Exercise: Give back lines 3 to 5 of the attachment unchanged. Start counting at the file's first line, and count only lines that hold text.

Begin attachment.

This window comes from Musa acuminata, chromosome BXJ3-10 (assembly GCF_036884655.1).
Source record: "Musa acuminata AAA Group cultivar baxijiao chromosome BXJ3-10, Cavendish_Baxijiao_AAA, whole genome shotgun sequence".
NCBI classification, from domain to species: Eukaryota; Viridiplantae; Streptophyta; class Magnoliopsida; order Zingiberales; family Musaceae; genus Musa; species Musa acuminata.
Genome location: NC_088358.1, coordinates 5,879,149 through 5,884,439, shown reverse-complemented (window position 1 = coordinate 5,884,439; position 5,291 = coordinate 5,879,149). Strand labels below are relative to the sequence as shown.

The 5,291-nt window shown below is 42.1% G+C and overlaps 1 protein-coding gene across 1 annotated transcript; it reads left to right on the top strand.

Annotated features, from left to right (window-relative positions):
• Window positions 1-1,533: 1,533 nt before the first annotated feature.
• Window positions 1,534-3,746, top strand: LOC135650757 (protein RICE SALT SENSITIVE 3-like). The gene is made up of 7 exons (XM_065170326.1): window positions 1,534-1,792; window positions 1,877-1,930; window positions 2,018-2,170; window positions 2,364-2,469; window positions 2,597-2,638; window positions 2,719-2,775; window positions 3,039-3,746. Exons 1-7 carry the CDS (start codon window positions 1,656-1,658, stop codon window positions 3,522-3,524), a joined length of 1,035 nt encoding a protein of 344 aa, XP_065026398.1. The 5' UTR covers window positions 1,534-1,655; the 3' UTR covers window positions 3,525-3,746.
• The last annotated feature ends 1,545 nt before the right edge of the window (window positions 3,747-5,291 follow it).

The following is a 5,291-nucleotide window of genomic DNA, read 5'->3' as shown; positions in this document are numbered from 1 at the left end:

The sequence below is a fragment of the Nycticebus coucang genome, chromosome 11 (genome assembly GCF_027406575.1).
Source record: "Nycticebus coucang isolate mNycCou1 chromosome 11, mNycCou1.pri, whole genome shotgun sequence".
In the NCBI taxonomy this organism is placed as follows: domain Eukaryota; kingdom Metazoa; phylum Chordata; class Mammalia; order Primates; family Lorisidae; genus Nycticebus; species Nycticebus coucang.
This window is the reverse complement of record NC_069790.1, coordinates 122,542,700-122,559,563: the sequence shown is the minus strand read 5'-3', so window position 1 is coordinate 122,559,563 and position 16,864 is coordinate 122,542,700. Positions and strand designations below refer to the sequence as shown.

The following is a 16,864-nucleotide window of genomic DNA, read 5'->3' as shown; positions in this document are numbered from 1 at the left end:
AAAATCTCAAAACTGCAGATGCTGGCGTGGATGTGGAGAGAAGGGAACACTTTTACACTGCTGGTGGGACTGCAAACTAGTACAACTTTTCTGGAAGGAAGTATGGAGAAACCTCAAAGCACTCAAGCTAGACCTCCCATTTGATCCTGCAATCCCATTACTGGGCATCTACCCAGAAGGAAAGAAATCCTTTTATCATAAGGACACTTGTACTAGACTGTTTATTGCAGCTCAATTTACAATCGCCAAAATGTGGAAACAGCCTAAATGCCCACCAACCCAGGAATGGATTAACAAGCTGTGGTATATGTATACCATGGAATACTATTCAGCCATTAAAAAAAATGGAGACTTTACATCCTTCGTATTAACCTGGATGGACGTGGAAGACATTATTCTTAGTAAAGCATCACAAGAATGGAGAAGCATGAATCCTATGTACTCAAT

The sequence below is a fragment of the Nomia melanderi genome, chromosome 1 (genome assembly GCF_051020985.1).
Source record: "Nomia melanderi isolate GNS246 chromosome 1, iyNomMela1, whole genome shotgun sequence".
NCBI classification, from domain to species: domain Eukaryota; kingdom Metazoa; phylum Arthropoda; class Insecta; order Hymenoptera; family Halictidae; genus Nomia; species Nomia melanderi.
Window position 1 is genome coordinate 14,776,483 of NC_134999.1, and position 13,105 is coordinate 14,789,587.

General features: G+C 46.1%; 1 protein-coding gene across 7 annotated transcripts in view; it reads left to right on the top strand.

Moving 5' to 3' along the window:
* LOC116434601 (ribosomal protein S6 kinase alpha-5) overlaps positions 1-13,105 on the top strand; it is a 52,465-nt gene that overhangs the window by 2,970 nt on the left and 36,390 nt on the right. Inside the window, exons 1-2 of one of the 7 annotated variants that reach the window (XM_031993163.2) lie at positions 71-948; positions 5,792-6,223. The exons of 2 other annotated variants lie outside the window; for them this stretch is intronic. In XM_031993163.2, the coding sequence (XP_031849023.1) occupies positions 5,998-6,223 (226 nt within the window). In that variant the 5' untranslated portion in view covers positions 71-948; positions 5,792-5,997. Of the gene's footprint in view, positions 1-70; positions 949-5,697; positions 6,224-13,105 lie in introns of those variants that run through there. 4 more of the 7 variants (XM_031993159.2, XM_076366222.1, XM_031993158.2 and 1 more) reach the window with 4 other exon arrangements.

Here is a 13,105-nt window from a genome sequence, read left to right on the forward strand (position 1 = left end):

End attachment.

NCBI classification, from domain to species: Eukaryota; Viridiplantae; Streptophyta; class Magnoliopsida; order Zingiberales; family Musaceae; genus Musa; species Musa acuminata.
Genome location: NC_088358.1, coordinates 5,879,149 through 5,884,439, shown reverse-complemented (window position 1 = coordinate 5,884,439; position 5,291 = coordinate 5,879,149). Strand labels below are relative to the sequence as shown.

The 5,291-nt window shown below is 42.1% G+C and overlaps 1 protein-coding gene across 1 annotated transcript; it reads left to right on the top strand.